Akasha Absher serves as vice chair of Pinnacol’s board of directors. She’s served on the board since 2020, most recently as an employer representative. Akasha is also the chair of Pinnacol’s Investment Committee. She is president of Syntrinsic Investment Counsel, a national investment firm that provides investment advice and strategic consulting to foundations, endowments, nonprofits and the people affiliated with them. As we reflect on Women’s History Month, we caught up with Akasha to discuss her thoughts on starting a career, the state of women’s rights and gender equality.
What advice would you give to young women who are just starting out in their careers, and what resources would you recommend they seek out?
Akasha: To lead, you need not only to be given a chance, but also to do a lot of listening and have a strong network of people to help and support you. Building a diverse network of mentors is paramount as well as being a mentor to other women and people of color. We will not survive or thrive without the support of others.
When opportunity knocks, be prepared to say yes even when it is scary. Never be afraid to advocate for yourself. Being a woman in the workforce can be hard, and to persevere you must own your voice, be your authentic self as much as possible, and recognize that mistakes or missteps are part of the learning journey.
My authentic self identifies as a black woman, a friend, a boss, a colleague, a partner, a finance professional, a dreamer and a human with the capacity to achieve greatness and make monumental mistakes.
What do you think needs to be done to advance women’s rights and opportunities worldwide, and what role can individuals play in this effort?
Akasha: As a friend of mine so aptly puts it, when firms are not intentional about who gets mentored and sponsored, firms tend to do what is easy by supporting the demographic groups that always have been supported — whoever has the strongest connections to you, who feels familiar, who makes you feel comfortable. It’s a subtle dynamic with powerful consequences, because it influences who gets assigned to that high-profile project with you, who has someone advocating for them when it’s promotion time or the chips are down and when the company is considering who to lay off.
This needs to change. Employers need to start asking the right questions about turnover and promotion rates by gender, race and ethnicity. There needs to be more transparency about pay equity. The lack of transparency and accountability for outcomes sends a clear message that exclusionary work environments and practices — whether conscious or not — are OK.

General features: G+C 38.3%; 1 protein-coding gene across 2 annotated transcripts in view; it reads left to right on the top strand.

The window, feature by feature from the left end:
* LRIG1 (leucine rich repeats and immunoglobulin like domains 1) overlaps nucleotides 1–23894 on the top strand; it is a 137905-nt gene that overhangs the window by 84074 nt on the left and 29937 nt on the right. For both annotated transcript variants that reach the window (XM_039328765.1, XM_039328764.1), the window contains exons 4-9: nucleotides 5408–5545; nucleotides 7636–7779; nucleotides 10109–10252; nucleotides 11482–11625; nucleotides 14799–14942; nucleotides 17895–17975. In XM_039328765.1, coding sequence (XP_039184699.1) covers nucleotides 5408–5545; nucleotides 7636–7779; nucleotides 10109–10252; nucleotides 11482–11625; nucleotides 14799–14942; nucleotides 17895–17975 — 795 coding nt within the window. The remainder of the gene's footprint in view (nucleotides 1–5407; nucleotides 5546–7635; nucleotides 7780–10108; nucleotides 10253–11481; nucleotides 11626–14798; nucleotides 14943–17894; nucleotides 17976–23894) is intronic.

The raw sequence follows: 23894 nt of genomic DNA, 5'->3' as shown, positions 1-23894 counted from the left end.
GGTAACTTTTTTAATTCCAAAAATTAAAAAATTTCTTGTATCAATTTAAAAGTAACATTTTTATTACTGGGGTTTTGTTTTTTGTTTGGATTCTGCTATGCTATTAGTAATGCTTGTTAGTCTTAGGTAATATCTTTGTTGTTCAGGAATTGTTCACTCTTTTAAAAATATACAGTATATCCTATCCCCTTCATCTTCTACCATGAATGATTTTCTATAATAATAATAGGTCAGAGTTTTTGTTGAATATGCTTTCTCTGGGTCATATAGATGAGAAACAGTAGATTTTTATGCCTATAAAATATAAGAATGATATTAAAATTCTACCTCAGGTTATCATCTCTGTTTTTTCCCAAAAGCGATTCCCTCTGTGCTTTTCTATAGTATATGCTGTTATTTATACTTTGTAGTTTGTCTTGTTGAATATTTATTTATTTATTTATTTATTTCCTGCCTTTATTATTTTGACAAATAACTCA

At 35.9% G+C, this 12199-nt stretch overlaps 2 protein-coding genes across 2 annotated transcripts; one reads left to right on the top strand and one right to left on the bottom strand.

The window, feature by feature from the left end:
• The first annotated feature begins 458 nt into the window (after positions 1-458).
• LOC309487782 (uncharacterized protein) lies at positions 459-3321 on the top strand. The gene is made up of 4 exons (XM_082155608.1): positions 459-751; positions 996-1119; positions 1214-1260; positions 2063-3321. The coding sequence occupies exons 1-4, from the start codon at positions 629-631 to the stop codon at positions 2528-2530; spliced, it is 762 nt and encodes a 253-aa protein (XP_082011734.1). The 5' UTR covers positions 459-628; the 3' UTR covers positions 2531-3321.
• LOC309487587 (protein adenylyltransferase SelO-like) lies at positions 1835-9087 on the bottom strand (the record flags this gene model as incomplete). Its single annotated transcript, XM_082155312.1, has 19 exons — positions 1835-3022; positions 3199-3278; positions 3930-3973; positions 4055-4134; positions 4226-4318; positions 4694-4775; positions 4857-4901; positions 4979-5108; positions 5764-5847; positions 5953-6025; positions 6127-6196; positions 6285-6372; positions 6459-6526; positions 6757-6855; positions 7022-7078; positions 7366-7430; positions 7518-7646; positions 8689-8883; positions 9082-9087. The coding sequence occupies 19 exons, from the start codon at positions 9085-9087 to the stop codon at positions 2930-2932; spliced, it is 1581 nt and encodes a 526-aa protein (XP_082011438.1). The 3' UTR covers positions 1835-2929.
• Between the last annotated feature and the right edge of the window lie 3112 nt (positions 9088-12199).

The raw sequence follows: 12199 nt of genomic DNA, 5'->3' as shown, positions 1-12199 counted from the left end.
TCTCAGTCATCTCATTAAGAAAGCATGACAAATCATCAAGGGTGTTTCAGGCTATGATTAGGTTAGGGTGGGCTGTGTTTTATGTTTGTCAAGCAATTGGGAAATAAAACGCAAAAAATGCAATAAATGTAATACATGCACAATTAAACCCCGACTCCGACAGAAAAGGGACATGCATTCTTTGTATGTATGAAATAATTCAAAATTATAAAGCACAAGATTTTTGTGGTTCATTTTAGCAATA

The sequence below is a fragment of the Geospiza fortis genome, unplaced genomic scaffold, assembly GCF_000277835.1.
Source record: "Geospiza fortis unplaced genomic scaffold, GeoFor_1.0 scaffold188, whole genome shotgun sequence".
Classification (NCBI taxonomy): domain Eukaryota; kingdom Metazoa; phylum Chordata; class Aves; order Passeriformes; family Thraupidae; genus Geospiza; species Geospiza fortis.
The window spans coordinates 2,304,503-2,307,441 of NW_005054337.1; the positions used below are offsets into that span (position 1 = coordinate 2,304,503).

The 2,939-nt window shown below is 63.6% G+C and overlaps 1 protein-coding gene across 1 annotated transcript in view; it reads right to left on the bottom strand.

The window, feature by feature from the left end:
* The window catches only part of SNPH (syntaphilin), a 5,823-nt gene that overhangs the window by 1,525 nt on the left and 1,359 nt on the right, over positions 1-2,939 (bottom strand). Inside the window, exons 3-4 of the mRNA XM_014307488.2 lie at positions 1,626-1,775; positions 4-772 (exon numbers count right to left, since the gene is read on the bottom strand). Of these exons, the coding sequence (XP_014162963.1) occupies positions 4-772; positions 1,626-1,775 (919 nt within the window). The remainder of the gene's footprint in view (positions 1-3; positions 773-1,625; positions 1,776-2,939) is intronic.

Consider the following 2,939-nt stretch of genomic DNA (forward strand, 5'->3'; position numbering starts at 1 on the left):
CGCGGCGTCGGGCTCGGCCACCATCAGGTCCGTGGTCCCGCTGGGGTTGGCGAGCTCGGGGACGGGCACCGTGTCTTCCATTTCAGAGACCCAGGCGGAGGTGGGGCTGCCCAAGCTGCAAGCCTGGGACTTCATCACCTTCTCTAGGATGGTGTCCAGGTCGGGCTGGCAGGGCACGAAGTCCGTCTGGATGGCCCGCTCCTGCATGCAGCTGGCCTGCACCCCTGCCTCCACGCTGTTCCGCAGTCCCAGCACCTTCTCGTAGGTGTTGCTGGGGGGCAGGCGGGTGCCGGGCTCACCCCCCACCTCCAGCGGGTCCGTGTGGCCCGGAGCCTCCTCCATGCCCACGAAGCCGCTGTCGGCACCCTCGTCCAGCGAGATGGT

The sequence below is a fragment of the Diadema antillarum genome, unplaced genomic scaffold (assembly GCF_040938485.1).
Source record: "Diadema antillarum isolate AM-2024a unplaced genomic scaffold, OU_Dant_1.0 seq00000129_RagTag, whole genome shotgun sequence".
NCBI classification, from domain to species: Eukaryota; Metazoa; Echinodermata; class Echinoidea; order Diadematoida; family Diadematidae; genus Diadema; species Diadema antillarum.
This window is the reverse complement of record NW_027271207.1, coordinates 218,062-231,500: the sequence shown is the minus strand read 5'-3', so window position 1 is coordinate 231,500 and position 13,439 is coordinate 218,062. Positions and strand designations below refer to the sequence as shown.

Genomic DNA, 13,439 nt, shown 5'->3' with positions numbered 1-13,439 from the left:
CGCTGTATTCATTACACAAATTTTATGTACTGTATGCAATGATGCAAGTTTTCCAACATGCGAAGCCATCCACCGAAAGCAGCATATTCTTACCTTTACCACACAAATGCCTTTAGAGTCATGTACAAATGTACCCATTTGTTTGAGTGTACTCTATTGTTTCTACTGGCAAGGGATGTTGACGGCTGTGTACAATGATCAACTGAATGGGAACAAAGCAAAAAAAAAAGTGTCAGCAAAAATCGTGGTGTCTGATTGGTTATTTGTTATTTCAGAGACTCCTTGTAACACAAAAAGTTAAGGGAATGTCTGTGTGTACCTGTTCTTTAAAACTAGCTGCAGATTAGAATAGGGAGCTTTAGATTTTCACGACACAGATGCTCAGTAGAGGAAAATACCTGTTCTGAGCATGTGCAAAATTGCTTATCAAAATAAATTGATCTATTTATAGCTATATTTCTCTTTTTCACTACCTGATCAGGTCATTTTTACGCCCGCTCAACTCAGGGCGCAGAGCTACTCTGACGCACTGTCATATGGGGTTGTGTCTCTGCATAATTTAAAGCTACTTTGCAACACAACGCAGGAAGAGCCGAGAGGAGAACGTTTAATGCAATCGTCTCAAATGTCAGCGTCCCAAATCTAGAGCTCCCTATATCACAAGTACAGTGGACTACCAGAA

That said, attitudes are starting to shift, and investments are being made to create change. But we still have a way to go.
Despite all this, I do believe that the future is bright. We are in a moment in time when not only is there a social need for gender equality, but also there is a strong economic case for it. More businesses are starting to understand that gender-diverse boards of directors and workforces generate a higher return on equity than those without, and investors recognize that investing in women can highlight opportunities and improve investment decisions.
How have you seen attitudes toward women and gender equality shift over the course of your career, and what still needs to be done to achieve true equality in the workplace?
Akasha: As I mentioned above, at this moment in time, the broader conversation around the economic opportunity for investing in women and people of color has evolved. We have started to look at the issue from an economic perspective. In 2023, Moody’s Analytics surmised that by closing the gender pay gap, we could increase the world’s global economy by 7%, or $7 trillion.
The economic imperative, in and of itself, has the power to change some hearts and minds. It has changed from a charity discussion to a discussion about what growth and prosperity look like going forward.
At a minimum, investors need to allocate capital and resources equally and look at their procedures and practices for allocating those resources.
Investors can allocate to women and diverse investment managers, activate cash in support of underserved communities, build networks, and advocate for more diverse representation in all engagements. These things alone can change the face of equality.
What message would you like to share with women everywhere as they reflect on Women’s History Month, and how can we continue to celebrate and support each other throughout the year?
Akasha: My thoughts fall into two main themes …
Our personal engagements in the community have meaning and purpose and can be a powerful method for addressing injustices and fighting for equality. I know that I have a role to play, and I continually ask myself the following questions as I engage:
- Is the work I’m doing elevating women and communities of color and creating economic sustainability?
- I’m not as privileged as some, but I have earned influence — so how do I use it to bring others along?
- How am I bringing other people up with me? Am I helping expand tables instead of reshuffling seats?
- If I am not able to serve, am I sharing the names of five people who are women and people of color who could be great for the organization?
Personally, as an investor, I can intentionally advocate for the things I want to see in the world. I can allocate my investments to diverse investment managers, invest in businesses led by women and people of color, activate my cash in support of women and underserved communities, and advocate for diverse representation in companies at all levels. This alone has the power to change the face of not only the asset management industry but the workforce in general.
Learn more about Akasha and the Pinnacol board of directors.
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